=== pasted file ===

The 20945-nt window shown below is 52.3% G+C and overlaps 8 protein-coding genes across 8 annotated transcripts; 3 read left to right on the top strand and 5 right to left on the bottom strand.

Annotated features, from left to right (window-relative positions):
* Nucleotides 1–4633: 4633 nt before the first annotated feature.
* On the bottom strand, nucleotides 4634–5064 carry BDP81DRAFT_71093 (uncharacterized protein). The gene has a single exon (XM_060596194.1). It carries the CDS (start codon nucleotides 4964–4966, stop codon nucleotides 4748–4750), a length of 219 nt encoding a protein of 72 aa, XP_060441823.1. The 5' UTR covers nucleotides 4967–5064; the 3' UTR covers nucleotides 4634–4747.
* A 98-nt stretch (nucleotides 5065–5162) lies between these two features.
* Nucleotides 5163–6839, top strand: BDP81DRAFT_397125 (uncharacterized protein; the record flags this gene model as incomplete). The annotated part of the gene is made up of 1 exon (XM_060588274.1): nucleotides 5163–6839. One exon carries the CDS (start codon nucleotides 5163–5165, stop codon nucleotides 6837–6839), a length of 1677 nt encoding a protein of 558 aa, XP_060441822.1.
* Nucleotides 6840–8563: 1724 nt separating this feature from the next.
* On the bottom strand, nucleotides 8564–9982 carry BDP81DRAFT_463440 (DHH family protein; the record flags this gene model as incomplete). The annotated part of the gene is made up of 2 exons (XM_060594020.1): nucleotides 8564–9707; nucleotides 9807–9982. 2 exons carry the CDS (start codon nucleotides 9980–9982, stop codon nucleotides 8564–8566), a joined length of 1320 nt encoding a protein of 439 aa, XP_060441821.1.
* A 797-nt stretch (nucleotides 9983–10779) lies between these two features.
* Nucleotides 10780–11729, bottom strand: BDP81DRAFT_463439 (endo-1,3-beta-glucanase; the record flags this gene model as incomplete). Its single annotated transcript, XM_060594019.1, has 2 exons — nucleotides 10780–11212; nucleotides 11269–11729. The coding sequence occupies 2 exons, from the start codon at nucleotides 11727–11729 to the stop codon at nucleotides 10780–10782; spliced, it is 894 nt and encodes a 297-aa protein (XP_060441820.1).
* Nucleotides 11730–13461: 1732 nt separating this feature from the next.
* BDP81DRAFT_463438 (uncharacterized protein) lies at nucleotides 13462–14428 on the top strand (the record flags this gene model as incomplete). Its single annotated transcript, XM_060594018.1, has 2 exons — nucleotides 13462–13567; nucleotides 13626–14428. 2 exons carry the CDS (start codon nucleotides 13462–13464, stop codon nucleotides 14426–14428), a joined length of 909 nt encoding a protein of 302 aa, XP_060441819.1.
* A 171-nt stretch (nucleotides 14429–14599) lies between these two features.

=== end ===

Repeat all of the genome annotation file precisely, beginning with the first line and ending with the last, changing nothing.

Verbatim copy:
The 20945-nt window shown below is 52.3% G+C and overlaps 8 protein-coding genes across 8 annotated transcripts; 3 read left to right on the top strand and 5 right to left on the bottom strand.

Annotated features, from left to right (window-relative positions):
* Nucleotides 1–4633: 4633 nt before the first annotated feature.
* On the bottom strand, nucleotides 4634–5064 carry BDP81DRAFT_71093 (uncharacterized protein). The gene has a single exon (XM_060596194.1). It carries the CDS (start codon nucleotides 4964–4966, stop codon nucleotides 4748–4750), a length of 219 nt encoding a protein of 72 aa, XP_060441823.1. The 5' UTR covers nucleotides 4967–5064; the 3' UTR covers nucleotides 4634–4747.
* A 98-nt stretch (nucleotides 5065–5162) lies between these two features.
* Nucleotides 5163–6839, top strand: BDP81DRAFT_397125 (uncharacterized protein; the record flags this gene model as incomplete). The annotated part of the gene is made up of 1 exon (XM_060588274.1): nucleotides 5163–6839. One exon carries the CDS (start codon nucleotides 5163–5165, stop codon nucleotides 6837–6839), a length of 1677 nt encoding a protein of 558 aa, XP_060441822.1.
* Nucleotides 6840–8563: 1724 nt separating this feature from the next.
* On the bottom strand, nucleotides 8564–9982 carry BDP81DRAFT_463440 (DHH family protein; the record flags this gene model as incomplete). The annotated part of the gene is made up of 2 exons (XM_060594020.1): nucleotides 8564–9707; nucleotides 9807–9982. 2 exons carry the CDS (start codon nucleotides 9980–9982, stop codon nucleotides 8564–8566), a joined length of 1320 nt encoding a protein of 439 aa, XP_060441821.1.
* A 797-nt stretch (nucleotides 9983–10779) lies between these two features.
* Nucleotides 10780–11729, bottom strand: BDP81DRAFT_463439 (endo-1,3-beta-glucanase; the record flags this gene model as incomplete). Its single annotated transcript, XM_060594019.1, has 2 exons — nucleotides 10780–11212; nucleotides 11269–11729. The coding sequence occupies 2 exons, from the start codon at nucleotides 11727–11729 to the stop codon at nucleotides 10780–10782; spliced, it is 894 nt and encodes a 297-aa protein (XP_060441820.1).
* Nucleotides 11730–13461: 1732 nt separating this feature from the next.
* BDP81DRAFT_463438 (uncharacterized protein) lies at nucleotides 13462–14428 on the top strand (the record flags this gene model as incomplete). Its single annotated transcript, XM_060594018.1, has 2 exons — nucleotides 13462–13567; nucleotides 13626–14428. 2 exons carry the CDS (start codon nucleotides 13462–13464, stop codon nucleotides 14426–14428), a joined length of 909 nt encoding a protein of 302 aa, XP_060441819.1.
* A 171-nt stretch (nucleotides 14429–14599) lies between these two features.